Antoine Watteau, Five studies of a seated woman seen from behind. Drawing, France, about AD 1712-15.
#drawing #art These beautiful studies drawn from life are by artist Antoine Watteau, born #onthisday in 1684.
This is a rare type of drawing by Watteau, who used black chalk to strengthen the shadows and the darker lines of the stronger contours. The hands themselves are cast into relief by their shadows on the paper. The red chalks, of course, suggests the real flesh of the model in front of him, and was a favoured technique, in combination with black and white chalks, of French eighteenth-century artists. The drawing's expression lies in the position of the hand and not so much in its details. Although the hands are fully modelled there is still a stark, bare quality to them. They are economical, almost abstracted.
Antoine Watteau, Three studies of open hands. Drawing, France, about AD 1717-1718.
#art #drawing These beautiful studies drawn from life are by artist Antoine Watteau, born #onthisday in 1684. Watteau has used his favourite combination of black, red and white chalks. This technique 'à trois crayons' became widely used by French artists of the eighteenth century. With all of the chalks Watteau made stronger lines alongside thinner ones to provide texture. He then shaded in between these lines or rubbed the chalk with his fingers. Like most of Watteau's drawings from a live model, this sheet possesses a great sense of fluency, immediacy and freshness.
Antoine Watteau, Four studies of a young woman's head. Drawing, France, about AD 1716-1717.
#drawing #art Room 95 includes some of the finest Chinese ceramics in the world dating from the 3rd to the 20th centuries, from the collection of Sir Percival David. Some of the ceramics are unique creations, while others were mass-produced in batches of several hundred at a time. Technological innovations and the use of regional raw materials mean that Chinese ceramics are visually diverse.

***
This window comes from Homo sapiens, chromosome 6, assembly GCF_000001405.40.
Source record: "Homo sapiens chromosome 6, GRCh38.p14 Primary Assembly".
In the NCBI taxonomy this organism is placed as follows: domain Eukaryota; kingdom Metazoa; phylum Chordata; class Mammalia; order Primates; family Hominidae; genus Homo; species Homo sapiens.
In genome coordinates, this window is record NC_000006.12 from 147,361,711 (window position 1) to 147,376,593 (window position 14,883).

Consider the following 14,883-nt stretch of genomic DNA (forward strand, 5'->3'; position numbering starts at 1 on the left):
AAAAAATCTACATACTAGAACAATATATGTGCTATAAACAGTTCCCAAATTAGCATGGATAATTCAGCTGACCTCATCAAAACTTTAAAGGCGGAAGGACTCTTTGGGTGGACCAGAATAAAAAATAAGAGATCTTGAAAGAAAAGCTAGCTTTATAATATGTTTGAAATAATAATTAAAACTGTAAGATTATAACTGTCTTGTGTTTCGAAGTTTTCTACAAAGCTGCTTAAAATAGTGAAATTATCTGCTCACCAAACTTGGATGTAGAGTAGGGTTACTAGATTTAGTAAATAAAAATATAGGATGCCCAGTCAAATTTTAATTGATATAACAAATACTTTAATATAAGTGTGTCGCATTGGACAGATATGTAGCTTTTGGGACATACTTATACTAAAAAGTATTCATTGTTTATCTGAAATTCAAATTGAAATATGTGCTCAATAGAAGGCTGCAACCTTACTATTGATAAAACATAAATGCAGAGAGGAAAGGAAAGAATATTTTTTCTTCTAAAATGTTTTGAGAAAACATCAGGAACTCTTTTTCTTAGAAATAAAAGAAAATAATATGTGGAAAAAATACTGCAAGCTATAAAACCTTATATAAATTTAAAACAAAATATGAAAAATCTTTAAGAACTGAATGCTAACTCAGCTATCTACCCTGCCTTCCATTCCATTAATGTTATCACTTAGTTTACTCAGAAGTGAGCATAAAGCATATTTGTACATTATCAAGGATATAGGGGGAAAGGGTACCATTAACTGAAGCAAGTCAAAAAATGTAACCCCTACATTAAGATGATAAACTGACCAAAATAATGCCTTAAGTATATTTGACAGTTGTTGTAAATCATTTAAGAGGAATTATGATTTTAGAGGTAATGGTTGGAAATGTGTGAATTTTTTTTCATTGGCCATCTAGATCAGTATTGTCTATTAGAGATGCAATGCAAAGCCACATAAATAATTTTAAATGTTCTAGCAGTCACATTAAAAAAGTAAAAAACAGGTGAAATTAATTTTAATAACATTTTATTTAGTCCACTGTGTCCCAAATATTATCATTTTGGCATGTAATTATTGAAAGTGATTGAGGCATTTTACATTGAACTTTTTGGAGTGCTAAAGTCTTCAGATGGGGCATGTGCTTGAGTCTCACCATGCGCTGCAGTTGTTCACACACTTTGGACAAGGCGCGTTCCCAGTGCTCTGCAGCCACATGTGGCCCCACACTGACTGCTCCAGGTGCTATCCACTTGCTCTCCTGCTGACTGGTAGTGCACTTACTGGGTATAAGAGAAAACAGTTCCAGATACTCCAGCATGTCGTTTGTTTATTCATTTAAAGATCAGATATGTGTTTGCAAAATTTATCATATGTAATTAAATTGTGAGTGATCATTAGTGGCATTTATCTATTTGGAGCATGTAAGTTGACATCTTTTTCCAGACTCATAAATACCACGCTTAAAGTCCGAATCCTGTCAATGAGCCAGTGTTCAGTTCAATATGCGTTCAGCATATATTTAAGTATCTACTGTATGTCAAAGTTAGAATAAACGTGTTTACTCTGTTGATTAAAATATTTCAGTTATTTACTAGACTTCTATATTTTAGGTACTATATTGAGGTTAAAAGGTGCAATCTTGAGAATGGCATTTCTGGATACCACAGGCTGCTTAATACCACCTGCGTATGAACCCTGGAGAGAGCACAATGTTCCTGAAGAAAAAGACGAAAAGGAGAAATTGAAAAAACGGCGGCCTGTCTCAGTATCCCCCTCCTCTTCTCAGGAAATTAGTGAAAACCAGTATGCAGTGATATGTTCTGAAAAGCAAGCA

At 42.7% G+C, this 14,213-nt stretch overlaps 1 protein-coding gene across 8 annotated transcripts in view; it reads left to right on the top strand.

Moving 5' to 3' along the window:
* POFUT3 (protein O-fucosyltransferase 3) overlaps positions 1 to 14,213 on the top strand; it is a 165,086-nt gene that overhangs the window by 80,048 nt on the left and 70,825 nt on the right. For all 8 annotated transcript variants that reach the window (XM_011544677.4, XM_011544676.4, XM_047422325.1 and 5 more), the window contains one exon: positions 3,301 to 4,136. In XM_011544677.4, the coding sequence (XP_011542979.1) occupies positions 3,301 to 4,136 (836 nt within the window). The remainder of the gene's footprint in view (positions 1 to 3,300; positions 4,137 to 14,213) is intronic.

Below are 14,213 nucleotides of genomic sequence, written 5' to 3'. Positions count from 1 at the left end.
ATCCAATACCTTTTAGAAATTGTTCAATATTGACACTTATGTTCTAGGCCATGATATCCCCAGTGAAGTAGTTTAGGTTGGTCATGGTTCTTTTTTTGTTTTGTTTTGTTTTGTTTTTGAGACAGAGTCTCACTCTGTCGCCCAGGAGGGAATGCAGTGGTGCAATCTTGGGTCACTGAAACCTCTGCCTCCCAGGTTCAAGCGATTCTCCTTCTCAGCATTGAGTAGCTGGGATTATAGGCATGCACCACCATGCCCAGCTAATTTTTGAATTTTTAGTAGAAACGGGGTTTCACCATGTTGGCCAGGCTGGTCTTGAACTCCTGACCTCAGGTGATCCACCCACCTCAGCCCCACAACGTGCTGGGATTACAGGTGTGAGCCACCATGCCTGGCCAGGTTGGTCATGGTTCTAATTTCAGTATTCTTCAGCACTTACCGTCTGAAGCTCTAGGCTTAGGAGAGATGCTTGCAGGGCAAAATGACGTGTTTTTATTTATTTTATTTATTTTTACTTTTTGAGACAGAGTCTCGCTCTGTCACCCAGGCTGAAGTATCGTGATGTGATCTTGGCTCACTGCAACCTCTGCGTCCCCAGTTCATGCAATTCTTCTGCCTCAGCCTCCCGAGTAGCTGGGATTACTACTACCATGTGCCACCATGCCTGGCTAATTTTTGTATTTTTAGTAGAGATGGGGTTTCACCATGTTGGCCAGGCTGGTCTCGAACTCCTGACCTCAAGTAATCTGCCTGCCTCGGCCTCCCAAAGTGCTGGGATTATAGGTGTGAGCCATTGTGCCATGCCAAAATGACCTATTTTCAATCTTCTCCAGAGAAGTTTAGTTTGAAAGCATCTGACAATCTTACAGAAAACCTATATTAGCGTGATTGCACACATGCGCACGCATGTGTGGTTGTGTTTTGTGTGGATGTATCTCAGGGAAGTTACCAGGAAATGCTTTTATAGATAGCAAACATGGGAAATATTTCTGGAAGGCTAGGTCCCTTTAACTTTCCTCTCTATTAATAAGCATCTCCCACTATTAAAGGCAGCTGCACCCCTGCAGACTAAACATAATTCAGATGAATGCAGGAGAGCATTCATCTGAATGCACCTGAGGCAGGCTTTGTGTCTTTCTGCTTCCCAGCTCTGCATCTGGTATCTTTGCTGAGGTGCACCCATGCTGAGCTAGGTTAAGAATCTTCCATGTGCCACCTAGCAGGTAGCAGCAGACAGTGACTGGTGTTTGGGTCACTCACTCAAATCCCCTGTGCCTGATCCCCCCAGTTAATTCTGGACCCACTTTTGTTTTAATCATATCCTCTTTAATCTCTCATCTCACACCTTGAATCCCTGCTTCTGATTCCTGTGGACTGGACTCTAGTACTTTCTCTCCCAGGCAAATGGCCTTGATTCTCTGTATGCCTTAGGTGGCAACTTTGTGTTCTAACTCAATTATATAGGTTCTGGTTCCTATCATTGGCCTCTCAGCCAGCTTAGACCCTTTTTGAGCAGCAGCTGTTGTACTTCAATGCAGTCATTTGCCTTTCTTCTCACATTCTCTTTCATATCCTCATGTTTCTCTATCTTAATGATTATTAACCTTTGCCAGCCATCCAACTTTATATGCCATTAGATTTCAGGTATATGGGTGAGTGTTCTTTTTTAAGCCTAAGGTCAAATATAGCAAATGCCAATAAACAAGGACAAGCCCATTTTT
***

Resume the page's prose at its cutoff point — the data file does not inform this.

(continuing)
Porcelain was first produced in China around AD 600. The skilful transformation of ordinary clay into beautiful objects has captivated the imagination of people throughout history and across the globe. Chinese ceramics, by far the most advanced in the world, were made for the imperial court, the domestic market, or for export.
#China #ceramics These white wares date from the late Ming to Republic period (1600–1949). Potters in the late Ming, Qing and Republican periods made copies of Ding wares at Jingdezhen in Jiangxi province, Zhangzhou in Fujian province and in other southern kilns. Potters at Zhangzhou under-fired the clay, which resulted in a ‘rice-coloured’ body. They then covered the ceramics either with a white slip and thin clear glaze or with an opaque white glaze.
See these amazing ceramics alongside nearly 1,700 objects from the collection of Sir Percival David in Room 95.
#ceramics #China Collector of Chinese ceramics Sir Percival David died #onthisday in 1964. He built the finest private collection of Chinese ceramics in the world. His passion for China inspired him to learn Chinese well enough to translate 14th-century art texts and to give money towards establishing the first public display of Chinese ceramics at the Palace Museum in Beijing. He was determined to use his own collection to inform and inspire people and to keep it on public view in its entirety. His collection is on long-term loan to the British Museum and has been on display in Room 95 since 2009.
Explore nearly 1,700 objects from Sir Percival David’s incredible collection in Room 95, including some of the finest Chinese ceramics in the world, dating from the 3rd to the 20th centuries.
#China #ceramics

Get every new post delivered to your Inbox.

Join 14,522 other followers

%d bloggers like this: